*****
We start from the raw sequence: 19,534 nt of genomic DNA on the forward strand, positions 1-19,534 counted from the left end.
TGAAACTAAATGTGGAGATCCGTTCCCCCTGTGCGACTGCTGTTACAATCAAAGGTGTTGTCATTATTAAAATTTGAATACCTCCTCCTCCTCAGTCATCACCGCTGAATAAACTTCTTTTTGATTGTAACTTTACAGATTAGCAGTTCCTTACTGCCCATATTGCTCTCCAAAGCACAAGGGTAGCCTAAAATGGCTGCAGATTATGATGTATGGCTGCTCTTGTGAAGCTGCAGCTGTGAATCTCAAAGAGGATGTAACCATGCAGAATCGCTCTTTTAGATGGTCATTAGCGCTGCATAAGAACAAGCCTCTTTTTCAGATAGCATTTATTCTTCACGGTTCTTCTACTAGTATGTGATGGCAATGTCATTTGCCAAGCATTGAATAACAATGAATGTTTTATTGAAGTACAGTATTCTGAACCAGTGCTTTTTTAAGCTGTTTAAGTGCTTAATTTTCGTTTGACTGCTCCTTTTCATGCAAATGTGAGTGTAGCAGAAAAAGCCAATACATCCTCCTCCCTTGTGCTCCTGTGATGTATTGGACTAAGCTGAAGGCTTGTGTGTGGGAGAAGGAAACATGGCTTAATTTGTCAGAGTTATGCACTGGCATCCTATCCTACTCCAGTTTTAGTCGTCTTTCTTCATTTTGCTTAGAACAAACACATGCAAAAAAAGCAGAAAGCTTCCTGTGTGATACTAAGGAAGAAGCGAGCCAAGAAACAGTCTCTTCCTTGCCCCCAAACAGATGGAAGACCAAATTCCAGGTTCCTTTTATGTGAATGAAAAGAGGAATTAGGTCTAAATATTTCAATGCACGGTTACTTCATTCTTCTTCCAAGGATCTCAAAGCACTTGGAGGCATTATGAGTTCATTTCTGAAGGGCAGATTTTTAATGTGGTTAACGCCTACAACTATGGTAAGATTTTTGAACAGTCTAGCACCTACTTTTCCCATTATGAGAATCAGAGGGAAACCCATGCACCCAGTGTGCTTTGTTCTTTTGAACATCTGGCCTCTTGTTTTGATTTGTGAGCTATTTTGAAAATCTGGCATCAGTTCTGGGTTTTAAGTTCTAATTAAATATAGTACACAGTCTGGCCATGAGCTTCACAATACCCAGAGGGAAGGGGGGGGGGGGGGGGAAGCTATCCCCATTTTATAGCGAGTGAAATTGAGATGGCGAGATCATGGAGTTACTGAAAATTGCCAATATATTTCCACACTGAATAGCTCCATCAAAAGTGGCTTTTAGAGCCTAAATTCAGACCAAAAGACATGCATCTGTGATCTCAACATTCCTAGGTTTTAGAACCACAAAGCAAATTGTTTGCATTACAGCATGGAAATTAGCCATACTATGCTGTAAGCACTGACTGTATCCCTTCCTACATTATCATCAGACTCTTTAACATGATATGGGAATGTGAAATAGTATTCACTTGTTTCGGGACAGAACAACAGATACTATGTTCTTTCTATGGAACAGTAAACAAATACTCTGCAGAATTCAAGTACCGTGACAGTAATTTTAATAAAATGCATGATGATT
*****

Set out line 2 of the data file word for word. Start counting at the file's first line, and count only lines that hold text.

TGAAACTAAATGTGGAGATCCGTTCCCCCTGTGCGACTGCTGTTACAATCAAAGGTGTTGTCATTATTAAAATTTGAATACCTCCTCCTCCTCAGTCATCACCGCTGAATAAACTTCTTTTTGATTGTAACTTTACAGATTAGCAGTTCCTTACTGCCCATATTGCTCTCCAAAGCACAAGGGTAGCCTAAAATGGCTGCAGATTATGATGTATGGCTGCTCTTGTGAAGCTGCAGCTGTGAATCTCAAAGAGGATGTAACCATGCAGAATCGCTCTTTTAGATGGTCATTAGCGCTGCATAAGAACAAGCCTCTTTTTCAGATAGCATTTATTCTTCACGGTTCTTCTACTAGTATGTGATGGCAATGTCATTTGCCAAGCATTGAATAACAATGAATGTTTTATTGAAGTACAGTATTCTGAACCAGTGCTTTTTTAAGCTGTTTAAGTGCTTAATTTTCGTTTGACTGCTCCTTTTCATGCAAATGTGAGTGTAGCAGAAAAAGCCAATACATCCTCCTCCCTTGTGCTCCTGTGATGTATTGGACTAAGCTGAAGGCTTGTGTGTGGGAGAAGGAAACATGGCTTAATTTGTCAGAGTTATGCACTGGCATCCTATCCTACTCCAGTTTTAGTCGTCTTTCTTCATTTTGCTTAGAACAAACACATGCAAAAAAAGCAGAAAGCTTCCTGTGTGATACTAAGGAAGAAGCGAGCCAAGAAACAGTCTCTTCCTTGCCCCCAAACAGATGGAAGACCAAATTCCAGGTTCCTTTTATGTGAATGAAAAGAGGAATTAGGTCTAAATATTTCAATGCACGGTTACTTCATTCTTCTTCCAAGGATCTCAAAGCACTTGGAGGCATTATGAGTTCATTTCTGAAGGGCAGATTTTTAATGTGGTTAACGCCTACAACTATGGTAAGATTTTTGAACAGTCTAGCACCTACTTTTCCCATTATGAGAATCAGAGGGAAACCCATGCACCCAGTGTGCTTTGTTCTTTTGAACATCTGGCCTCTTGTTTTGATTTGTGAGCTATTTTGAAAATCTGGCATCAGTTCTGGGTTTTAAGTTCTAATTAAATATAGTACACAGTCTGGCCATGAGCTTCACAATACCCAGAGGGAAGGGGGGGGGGGGGGGGAAGCTATCCCCATTTTATAGCGAGTGAAATTGAGATGGCGAGATCATGGAGTTACTGAAAATTGCCAATATATTTCCACACTGAATAGCTCCATCAAAAGTGGCTTTTAGAGCCTAAATTCAGACCAAAAGACATGCATCTGTGATCTCAACATTCCTAGGTTTTAGAACCACAAAGCAAATTGTTTGCATTACAGCATGGAAATTAGCCATACTATGCTGTAAGCACTGACTGTATCCCTTCCTACATTATCATCAGACTCTTTAACATGATATGGGAATGTGAAATAGTATTCACTTGTTTCGGGACAGAACAACAGATACTATGTTCTTTCTATGGAACAGTAAACAAATACTCTGCAGAATTCAAGTACCGTGACAGTAATTTTAATAAAATGCATGATGATT